By Dian Douglas
April is National Financial Literacy Month, a designation passed by the U.S. House of Representatives to raise public awareness about the importance of financial education. Everyday we make financial decisions that affect our long term financial stability. According to supporters of the resolution, financial literacy is an issue that should command our attention because many American are not adequately managing their finances for long term financial security.
National surveys show the savings rate is low, while the average consumer has three or more credit cards. To complicate the national picture, the mortgage industry is currently in a crisis, foreclosures are at an all time high. Currently, Florida is one of several states with the highest foreclosure rates. All of these issues increase the need for consumer knowledge of money and finance.
Education is the key to help move Americans toward improved spending and savings habits and raise the level of money invested in retirement plans. And, it is never too early to encourage long-term savings for future goals. According the National Endowment for Financial Education, surveys show as few as ten hours of education can influence the practices and financial knowledge of young people. Yet, most students have no formal education in managing money and family finance.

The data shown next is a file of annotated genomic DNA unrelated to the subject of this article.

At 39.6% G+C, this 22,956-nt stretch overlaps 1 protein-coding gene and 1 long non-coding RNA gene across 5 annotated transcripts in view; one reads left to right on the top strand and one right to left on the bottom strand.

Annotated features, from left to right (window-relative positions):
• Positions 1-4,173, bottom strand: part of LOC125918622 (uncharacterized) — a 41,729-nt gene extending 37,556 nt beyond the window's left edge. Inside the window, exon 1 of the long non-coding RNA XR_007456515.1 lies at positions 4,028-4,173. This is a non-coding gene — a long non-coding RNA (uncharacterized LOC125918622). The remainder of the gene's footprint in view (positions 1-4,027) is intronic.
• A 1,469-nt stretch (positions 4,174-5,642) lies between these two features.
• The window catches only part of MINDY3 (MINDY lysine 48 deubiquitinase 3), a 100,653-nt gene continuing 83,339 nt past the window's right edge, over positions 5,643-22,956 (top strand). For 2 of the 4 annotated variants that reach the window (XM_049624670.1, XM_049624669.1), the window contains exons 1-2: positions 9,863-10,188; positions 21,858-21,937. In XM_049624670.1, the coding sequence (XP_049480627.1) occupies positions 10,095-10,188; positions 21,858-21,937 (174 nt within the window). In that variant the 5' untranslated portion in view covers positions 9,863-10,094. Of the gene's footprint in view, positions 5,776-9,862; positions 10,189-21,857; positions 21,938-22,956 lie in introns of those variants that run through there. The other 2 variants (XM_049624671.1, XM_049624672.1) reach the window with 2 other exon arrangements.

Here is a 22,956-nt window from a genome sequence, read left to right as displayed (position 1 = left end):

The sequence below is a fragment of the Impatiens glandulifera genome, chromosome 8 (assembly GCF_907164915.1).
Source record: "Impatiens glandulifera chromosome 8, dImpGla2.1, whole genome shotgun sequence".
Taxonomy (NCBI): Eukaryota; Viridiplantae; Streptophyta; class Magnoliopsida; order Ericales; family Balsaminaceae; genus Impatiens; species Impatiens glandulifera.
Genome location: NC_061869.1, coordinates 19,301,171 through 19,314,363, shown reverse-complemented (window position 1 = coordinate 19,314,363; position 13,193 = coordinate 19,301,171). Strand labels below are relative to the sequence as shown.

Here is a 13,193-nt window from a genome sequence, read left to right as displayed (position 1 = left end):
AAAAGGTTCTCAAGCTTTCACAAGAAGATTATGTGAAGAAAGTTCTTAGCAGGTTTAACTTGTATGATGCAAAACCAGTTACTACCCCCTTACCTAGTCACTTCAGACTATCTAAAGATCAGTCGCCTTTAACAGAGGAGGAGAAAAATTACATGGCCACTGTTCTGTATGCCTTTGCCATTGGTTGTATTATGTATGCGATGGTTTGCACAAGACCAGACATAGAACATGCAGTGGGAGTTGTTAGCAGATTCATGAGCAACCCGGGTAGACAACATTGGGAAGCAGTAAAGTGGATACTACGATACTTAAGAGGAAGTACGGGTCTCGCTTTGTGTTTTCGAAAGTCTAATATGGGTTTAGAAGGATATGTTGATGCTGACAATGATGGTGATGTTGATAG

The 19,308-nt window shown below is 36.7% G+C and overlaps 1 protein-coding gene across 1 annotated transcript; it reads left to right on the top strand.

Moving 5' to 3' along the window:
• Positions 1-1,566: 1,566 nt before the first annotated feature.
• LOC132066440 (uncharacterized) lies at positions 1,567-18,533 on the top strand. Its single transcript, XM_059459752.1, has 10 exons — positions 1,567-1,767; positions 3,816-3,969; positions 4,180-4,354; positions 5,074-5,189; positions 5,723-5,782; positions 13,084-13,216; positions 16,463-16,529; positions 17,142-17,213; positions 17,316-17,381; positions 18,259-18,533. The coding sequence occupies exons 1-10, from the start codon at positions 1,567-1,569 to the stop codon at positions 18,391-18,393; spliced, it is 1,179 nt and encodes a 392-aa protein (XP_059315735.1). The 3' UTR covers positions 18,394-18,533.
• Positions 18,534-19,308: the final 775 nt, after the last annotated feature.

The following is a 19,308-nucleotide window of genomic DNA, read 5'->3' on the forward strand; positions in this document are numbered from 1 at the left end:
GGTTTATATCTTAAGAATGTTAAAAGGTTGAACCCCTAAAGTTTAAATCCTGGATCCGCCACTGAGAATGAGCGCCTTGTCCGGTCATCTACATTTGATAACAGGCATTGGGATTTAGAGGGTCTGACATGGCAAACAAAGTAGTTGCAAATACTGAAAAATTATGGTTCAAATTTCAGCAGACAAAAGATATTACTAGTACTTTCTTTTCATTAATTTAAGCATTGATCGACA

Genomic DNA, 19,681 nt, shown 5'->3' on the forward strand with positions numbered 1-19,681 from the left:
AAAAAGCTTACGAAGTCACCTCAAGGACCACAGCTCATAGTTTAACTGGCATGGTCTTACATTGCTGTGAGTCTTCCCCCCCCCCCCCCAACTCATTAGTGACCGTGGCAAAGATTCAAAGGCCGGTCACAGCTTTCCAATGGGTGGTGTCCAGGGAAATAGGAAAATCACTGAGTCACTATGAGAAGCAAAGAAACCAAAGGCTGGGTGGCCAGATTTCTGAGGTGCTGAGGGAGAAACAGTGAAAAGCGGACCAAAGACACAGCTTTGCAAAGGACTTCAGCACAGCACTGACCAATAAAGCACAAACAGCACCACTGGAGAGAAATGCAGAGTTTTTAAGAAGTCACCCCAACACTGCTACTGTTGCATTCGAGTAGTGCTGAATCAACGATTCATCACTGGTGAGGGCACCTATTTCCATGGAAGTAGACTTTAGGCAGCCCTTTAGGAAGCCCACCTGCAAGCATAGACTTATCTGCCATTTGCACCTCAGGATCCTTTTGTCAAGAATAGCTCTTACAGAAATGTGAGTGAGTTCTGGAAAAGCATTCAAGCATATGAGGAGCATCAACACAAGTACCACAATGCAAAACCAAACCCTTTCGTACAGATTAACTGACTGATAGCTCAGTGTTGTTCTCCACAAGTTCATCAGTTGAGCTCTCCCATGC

All consumers, regardless of age, need to understand there are many factors at play when it comes to managing money. A consumer’s decision mak- ing skills, how you spend, save and use credit determine whether you build wealth or continue to add to a lifetime of debt.
In recent years, the new law, Credit Card Accountability, Responsibility, and Disclosure Act has made the language of credit contracts more transparent. Creditors are now required to disclose in print, the cost of your balance if you only make the minimum payment. This is one change that has occurred as a result of the new law. Consumers now have financial disclosure information in terms that is understandable and can determine the true cost of borrowing money or using any form of credit.
Likewise, the new Consumer Finance Protection Agency was set up to combat fraudulent lending practice and make financial services work for Americans. This agency will gather and analyze information on consumer financial product, enforce Federal consumer financial laws and work to educate the public about financial literacy.
Everyday lessons can be learned about money and how to make decisions to get the most for your dollar. Learning to spend wisely and save money can be a priority for your family. Take time this month to learn something new about managing money, investing, or your rights as a consumer. To help you learn more about family finances contact the Madison County Extension Service.
The University of Florida Extension/ Madison County is an Equal Employment Opportunity Affirmative Action Employer authorized to provide research, educational information and other services only to individuals and institutions that function without regard to race, color, sex, age, handicap or national origin.